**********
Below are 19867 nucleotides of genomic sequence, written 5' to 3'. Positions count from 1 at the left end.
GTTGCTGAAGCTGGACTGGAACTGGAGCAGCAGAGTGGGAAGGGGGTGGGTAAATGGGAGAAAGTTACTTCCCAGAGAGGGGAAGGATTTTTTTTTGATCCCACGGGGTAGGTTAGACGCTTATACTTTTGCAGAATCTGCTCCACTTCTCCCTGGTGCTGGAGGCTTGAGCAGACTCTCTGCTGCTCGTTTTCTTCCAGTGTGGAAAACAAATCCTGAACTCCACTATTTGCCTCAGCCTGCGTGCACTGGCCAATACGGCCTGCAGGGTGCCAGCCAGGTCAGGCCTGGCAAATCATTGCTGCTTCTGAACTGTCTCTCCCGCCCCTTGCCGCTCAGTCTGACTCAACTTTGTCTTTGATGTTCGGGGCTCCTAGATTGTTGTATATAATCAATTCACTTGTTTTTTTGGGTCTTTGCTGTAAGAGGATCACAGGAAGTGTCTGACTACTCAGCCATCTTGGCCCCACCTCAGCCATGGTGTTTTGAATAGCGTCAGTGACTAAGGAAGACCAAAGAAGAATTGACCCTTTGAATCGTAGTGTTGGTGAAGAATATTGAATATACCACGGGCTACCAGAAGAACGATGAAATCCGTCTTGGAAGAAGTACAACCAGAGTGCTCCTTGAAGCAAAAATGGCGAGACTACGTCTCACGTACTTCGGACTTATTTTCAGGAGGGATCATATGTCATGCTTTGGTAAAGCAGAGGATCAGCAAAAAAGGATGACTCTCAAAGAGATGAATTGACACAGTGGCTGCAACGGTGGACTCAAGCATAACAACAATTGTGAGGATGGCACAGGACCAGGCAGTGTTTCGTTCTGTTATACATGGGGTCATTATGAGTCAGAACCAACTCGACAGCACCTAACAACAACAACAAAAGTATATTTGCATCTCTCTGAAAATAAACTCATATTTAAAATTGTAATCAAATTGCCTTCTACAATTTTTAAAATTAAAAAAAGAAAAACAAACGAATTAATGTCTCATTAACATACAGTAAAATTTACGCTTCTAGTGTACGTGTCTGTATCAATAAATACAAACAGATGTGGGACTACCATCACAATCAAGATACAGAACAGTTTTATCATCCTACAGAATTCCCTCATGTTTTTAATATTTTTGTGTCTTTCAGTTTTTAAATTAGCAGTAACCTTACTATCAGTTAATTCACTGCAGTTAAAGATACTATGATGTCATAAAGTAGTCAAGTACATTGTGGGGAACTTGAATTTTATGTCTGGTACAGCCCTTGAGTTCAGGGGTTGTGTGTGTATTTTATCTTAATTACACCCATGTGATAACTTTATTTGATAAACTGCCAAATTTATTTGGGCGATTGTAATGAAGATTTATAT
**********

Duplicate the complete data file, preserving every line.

Below are 19867 nucleotides of genomic sequence, written 5' to 3'. Positions count from 1 at the left end.
GTTGCTGAAGCTGGACTGGAACTGGAGCAGCAGAGTGGGAAGGGGGTGGGTAAATGGGAGAAAGTTACTTCCCAGAGAGGGGAAGGATTTTTTTTTGATCCCACGGGGTAGGTTAGACGCTTATACTTTTGCAGAATCTGCTCCACTTCTCCCTGGTGCTGGAGGCTTGAGCAGACTCTCTGCTGCTCGTTTTCTTCCAGTGTGGAAAACAAATCCTGAACTCCACTATTTGCCTCAGCCTGCGTGCACTGGCCAATACGGCCTGCAGGGTGCCAGCCAGGTCAGGCCTGGCAAATCATTGCTGCTTCTGAACTGTCTCTCCCGCCCCTTGCCGCTCAGTCTGACTCAACTTTGTCTTTGATGTTCGGGGCTCCTAGATTGTTGTATATAATCAATTCACTTGTTTTTTTGGGTCTTTGCTGTAAGAGGATCACAGGAAGTGTCTGACTACTCAGCCATCTTGGCCCCACCTCAGCCATGGTGTTTTGAATAGCGTCAGTGACTAAGGAAGACCAAAGAAGAATTGACCCTTTGAATCGTAGTGTTGGTGAAGAATATTGAATATACCACGGGCTACCAGAAGAACGATGAAATCCGTCTTGGAAGAAGTACAACCAGAGTGCTCCTTGAAGCAAAAATGGCGAGACTACGTCTCACGTACTTCGGACTTATTTTCAGGAGGGATCATATGTCATGCTTTGGTAAAGCAGAGGATCAGCAAAAAAGGATGACTCTCAAAGAGATGAATTGACACAGTGGCTGCAACGGTGGACTCAAGCATAACAACAATTGTGAGGATGGCACAGGACCAGGCAGTGTTTCGTTCTGTTATACATGGGGTCATTATGAGTCAGAACCAACTCGACAGCACCTAACAACAACAACAAAAGTATATTTGCATCTCTCTGAAAATAAACTCATATTTAAAATTGTAATCAAATTGCCTTCTACAATTTTTAAAATTAAAAAAAGAAAAACAAACGAATTAATGTCTCATTAACATACAGTAAAATTTACGCTTCTAGTGTACGTGTCTGTATCAATAAATACAAACAGATGTGGGACTACCATCACAATCAAGATACAGAACAGTTTTATCATCCTACAGAATTCCCTCATGTTTTTAATATTTTTGTGTCTTTCAGTTTTTAAATTAGCAGTAACCTTACTATCAGTTAATTCACTGCAGTTAAAGATACTATGATGTCATAAAGTAGTCAAGTACATTGTGGGGAACTTGAATTTTATGTCTGGTACAGCCCTTGAGTTCAGGGGTTGTGTGTGTATTTTATCTTAATTACACCCATGTGATAACTTTATTTGATAAACTGCCAAATTTATTTGGGCGATTGTAATGAAGATTTATAT